Illinois is joining 35 other states this year attempting to give divorced couples equal parenting time. The issue is stirring debate among family law attorneys, mental health professionals, parents and others.
The proposed changes to the Illinois Marriage and Dissolution of Marriage Act would start parents off with 50-50 custody of the children involved. Advocates say this will eliminate any preconceived ideas that one parent is better suited for parenting over the other. They say this also gives fathers the opportunity to step up and be involved, especially when courts often award custody to mothers.
Jesse West Sr. of Springfield has fought for equal parenting over his son and says the Illinois measure would benefit families if the 50-50 time is allowed as a starting point for custody, which would even out the playing field for both parents in court. "It's not a cookie-cutter or a mandate," he says, "we have a lot of mothers in our organization, grandmothers, aunt and sisters that are also in support of this. So it's not about mothers versus fathers--it's parents." West is part of the Springfield-based 'Dads Can Too' organization which advocates for equal parenting rights across the state.
Some opponents say equal parenting makes children live out of a suitcase and doesn't take into consideration a child's need for flexibility. Others say this would place kids at a disadvantage and be harmful if an abusive relationship exists between the parents.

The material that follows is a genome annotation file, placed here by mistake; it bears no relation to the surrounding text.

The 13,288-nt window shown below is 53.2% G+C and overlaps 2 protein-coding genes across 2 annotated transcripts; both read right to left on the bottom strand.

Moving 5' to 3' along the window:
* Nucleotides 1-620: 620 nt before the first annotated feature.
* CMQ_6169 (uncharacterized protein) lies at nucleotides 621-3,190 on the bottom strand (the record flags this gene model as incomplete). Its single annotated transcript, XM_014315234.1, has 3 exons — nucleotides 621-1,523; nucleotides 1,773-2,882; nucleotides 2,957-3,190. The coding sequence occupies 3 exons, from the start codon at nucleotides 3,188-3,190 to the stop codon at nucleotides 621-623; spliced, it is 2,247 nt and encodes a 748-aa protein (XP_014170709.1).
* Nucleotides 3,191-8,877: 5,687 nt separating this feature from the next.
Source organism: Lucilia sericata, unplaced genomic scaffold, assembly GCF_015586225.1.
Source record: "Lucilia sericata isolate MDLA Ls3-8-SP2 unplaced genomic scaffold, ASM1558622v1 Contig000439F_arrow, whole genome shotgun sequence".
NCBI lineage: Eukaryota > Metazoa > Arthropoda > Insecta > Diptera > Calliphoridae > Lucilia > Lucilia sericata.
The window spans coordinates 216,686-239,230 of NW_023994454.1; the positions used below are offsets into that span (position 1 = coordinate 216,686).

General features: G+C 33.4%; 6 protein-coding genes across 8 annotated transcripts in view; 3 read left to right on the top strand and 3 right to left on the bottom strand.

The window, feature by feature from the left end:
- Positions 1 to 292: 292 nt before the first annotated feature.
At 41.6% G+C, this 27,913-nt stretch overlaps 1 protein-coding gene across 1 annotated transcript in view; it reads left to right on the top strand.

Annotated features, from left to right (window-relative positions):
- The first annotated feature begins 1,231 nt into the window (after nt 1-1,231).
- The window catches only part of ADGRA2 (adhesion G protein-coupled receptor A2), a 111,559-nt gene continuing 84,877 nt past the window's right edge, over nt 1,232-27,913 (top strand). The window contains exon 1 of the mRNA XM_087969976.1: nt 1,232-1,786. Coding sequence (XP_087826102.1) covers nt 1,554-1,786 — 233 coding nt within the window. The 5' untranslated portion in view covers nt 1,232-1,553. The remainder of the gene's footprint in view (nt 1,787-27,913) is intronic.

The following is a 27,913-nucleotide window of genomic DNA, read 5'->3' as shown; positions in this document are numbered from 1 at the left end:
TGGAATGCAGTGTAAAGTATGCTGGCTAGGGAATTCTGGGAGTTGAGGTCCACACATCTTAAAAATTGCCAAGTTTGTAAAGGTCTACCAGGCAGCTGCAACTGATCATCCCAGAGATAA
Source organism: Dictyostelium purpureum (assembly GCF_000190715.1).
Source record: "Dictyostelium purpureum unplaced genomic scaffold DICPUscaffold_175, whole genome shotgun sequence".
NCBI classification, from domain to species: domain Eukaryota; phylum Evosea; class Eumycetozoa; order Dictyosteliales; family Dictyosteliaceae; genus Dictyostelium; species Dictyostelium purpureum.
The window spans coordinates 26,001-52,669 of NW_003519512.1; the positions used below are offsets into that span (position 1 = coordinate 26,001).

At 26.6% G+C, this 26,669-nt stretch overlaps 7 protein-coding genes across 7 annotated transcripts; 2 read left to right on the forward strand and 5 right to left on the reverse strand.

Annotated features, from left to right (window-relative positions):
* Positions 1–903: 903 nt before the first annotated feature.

Carrie Boyd, policy director for the Illinois Coalition Against Domestic Violence, says collaboration between couples is not possible in a set-up when abuse and violence are part of the mix. "Courts should not be required to start from this presumption that 50-50 time is always in the best interest of all children everywhere."
But advocates say judges hold the final decision after listening to arguments from both parents and the 50-50 start-off time may be changed accordingly.
Representative La Shawn Ford, a Chicago Democrat, and the sponsor of the measure says discussions will continue with opponents to reach some middle ground. A follow-up hearing is scheduled to take place in the next few weeks.
Thirty-five other states across the country are also attempting to pass similar proposals this year. Other states, like Kentucky, have a 50-50 parenting law that works on a temporary basis, while final custody arrangements are decided in court.